Wednesday, August 29, 2007

The Unaired Pilot of Heroes

So, bought the Heroes DVD yesterday and watched the deleted scenes and the unaired pilot. I could see why they retooled the pilot - the pacing felt slow and awkwardly off and with subtitles like "I'm Being Followed By a Moonshadow" - unavoidably cheesy. The pilot that aired ended up being better. However, I liked the idea of showing DL and his powers earlier than the third episode (though I'm glad they cut the subplot of having DL out to kill Nathan) and let's face it, Radioactive Nuclear Physicist/Terrorist Amid made a lot more sense than "randomly radioactive Ted" who didn't even really have a backstory. I know why they cut it, I'm just saying.
In regards to the deleted scenes, I was really sad they cut out some funny stuff (the Matt and Clare discussion ("What's Twilight Zone?" "They still have Flinstones, right?") and Hiro and Nathan's Lone Wolf or lonely Uuuf talk) as well as the fact that Clare's little brother was also an adoptee - setting him up to be superpowered as well...
Anyway I was glad to have it last night, since I've injured my back it was nice to have something to take my mind off of it. Fall premieres can't come soon enough for me. What new shows will you be watching/recording? I think I'm going to give the weird "Chuck" spy show a try, along with maybe one other - I can't fit too much more television into my schedule, what with Heroes and Lost already in rotation...

Thursday, August 9, 2007

Mother Jones, shortchanging female comic book supersuperheroes

I would be remiss if I didn't address the article from Mother Jones Magazine: Supergirls Gone Wild: Gender Bias In Comics Shortchanges Superwomen

This was sort of a no-brainer for me (really? a lack of strong female characters? Stripper-wear abounds? Women stuck in refrigerators? I've never heard of anything like this before...not!) But anything to raise awareness, I guess, of the abuse and cheap-lazy-writer-gimmick use of rape of women in comics.

Joss Whedon's Fray is a good example of a comic book character who can kick ass, get into and out of trouble without any help from the guys, and manage to have an actual personality (with good AND bad attributes - wow!) I've always been a big fan of the Witchblade character, Sara Pezzini, although she is drawn like stripperella in metal bondage wear, a. because she had a real job as a cop and b. containing her own violence is a big an obstacle to her as stopping the violence acted out against her by others, which says something about female...and human...reactions to power.

More women would read comics if women were portrayed as realistic, strong characters with gray areas and not just stick-figure-with-boobs male accessories. This is not a mysterious revelation, people, it's common sense. We want to see ourselves, but better.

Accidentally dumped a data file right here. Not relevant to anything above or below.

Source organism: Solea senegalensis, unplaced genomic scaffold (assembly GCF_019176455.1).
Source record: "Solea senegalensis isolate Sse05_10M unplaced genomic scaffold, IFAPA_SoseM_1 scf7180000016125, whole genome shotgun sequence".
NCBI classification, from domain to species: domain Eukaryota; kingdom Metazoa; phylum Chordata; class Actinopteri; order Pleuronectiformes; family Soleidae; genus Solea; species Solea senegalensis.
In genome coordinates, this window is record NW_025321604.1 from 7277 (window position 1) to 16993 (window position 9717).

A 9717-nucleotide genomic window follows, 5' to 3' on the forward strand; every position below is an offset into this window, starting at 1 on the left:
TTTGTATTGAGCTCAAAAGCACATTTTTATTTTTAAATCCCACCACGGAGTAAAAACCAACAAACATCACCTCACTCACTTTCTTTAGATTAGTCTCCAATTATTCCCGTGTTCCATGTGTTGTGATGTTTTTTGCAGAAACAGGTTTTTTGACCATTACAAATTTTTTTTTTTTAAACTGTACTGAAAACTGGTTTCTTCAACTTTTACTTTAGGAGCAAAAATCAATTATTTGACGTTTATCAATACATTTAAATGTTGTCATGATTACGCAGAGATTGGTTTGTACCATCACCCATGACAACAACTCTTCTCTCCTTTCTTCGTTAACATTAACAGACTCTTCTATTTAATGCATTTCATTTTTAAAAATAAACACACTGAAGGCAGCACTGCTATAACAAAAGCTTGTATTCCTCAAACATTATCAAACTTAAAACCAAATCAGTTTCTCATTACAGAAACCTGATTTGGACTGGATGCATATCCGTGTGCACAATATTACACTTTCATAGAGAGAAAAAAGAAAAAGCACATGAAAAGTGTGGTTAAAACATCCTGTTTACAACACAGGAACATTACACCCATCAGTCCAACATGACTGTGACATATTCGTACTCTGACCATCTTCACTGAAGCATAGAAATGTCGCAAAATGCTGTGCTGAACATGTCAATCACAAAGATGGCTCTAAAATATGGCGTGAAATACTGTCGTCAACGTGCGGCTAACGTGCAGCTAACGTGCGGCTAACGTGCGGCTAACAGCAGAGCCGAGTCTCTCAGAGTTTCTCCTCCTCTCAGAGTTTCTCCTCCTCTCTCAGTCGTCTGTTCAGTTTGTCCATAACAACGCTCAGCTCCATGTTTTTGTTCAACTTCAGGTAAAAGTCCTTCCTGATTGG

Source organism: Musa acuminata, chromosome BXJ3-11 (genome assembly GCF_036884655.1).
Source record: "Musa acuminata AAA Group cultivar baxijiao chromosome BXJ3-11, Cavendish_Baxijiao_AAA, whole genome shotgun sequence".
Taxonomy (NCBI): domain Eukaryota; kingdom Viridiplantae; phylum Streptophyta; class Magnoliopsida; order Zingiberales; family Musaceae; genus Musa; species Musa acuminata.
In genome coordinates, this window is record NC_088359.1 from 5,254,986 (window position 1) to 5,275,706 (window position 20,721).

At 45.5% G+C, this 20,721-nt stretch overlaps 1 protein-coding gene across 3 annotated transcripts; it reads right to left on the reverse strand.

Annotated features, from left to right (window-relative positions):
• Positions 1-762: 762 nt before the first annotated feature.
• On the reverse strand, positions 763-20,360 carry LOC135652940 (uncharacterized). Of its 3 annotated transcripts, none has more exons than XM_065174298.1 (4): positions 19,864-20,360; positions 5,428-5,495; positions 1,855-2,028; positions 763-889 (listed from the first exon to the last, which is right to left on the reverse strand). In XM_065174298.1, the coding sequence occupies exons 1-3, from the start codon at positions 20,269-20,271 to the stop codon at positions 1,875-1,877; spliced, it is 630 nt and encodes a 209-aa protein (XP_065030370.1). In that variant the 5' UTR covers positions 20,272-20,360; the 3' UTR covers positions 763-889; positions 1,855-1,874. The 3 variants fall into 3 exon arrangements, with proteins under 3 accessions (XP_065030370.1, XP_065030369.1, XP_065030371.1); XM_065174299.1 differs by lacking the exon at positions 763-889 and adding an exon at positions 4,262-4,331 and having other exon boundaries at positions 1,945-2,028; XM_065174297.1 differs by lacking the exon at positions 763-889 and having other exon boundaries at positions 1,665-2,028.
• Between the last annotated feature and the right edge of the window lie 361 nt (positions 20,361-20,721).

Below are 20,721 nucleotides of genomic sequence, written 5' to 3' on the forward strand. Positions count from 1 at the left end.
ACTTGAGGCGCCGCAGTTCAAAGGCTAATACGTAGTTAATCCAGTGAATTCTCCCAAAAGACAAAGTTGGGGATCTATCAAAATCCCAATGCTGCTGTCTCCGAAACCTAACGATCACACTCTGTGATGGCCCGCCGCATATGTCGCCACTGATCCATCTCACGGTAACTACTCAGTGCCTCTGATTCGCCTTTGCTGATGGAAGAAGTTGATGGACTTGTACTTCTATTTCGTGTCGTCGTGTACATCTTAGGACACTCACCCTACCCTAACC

I don't usually stick poetry in this blog, but two poems that sort of sum up my feelings on 1. the cliches of women in comics and 2. violence against female comic book superheroes:

Female Comic Book Superheroes

are always fighting evil in a thong,
pulsing techno soundtrack in the background
as their tiny ankles thwack

against the bulk of male thugs.
With names like Buffy, Elektra, or Storm
they excel in code decryption, Egyptology, and pyrotechnics.

They pout when tortured, but always escape just in time,
still impeccable in lip gloss and pointy-toed boots,
to rescue male partners, love interests, or fathers.

Impossible chests burst out of tight leather jackets,
from which they extract the hidden scroll or antidote,
tousled hair covering one eye.

They return to their day jobs as forensic pathologists,
wearing their hair up, donning dainty glasses.
Of all the goddesses, these pneumatic heroines most

resemble Artemis, with her miniskirts and crossbow,
or Freya, with her giant gray cats.
Each has seen this apocalypse before.

See her perfect three-point landing on top of the chariot,
riding the silver moon into the horizon,
city crumbling around her heels.

Women in Refrigerators

“Not every woman in comics has been killed, raped, depowered…turned evil, maimed, tortured, or had other life-derailing tragedies befall her, but given the following list…it's hard to think up exceptions…” Gail Simone, from the Women In Refrigerators web site

You never rescue us, always ten minutes too late.
You find the note on the counter about a surprise in the fridge.
And in the next frame the surprise, the punch line:
Susan or Sally hacked into pieces, left to chill.

If by some chance we do grow powerful or popular,
we are blinded, kidnapped by demons, put into wheelchairs,
impregnated by rape. Our memories are stolen. We lose
children and husbands, are condemned to asylums.

If we’re lucky, we are changed into the villainess.
Frankly, we’ll take the spandex, play
the supporting role as long as it buys us time,
until someone comes along to free us,

to write us back to our real selves:
our dormant wings undamaged, injuries healed,
we rise once more to command the wind, put on armor,
race against the slivered edge of night.

(Poems by Jeannine Hall Gailey, from Becoming the Villainess, Steel Toe Books, 2006

Thursday, August 2, 2007

Comic Con News...

The best news out of Comic Con...Futurama's first movie-on-DVD (which will be on Comedy Central next year as well) will be called "Bender's Big Score" and released THIS YEAR probably in November. I've already watched the clip (and the panel) on YouTube...

And Heroes will be back in only one long (and a few weeks) so I'll have more to chat about then - some cool-looking new tv shows on the way...

If any of you want to share any other Comic Con will be welcomed!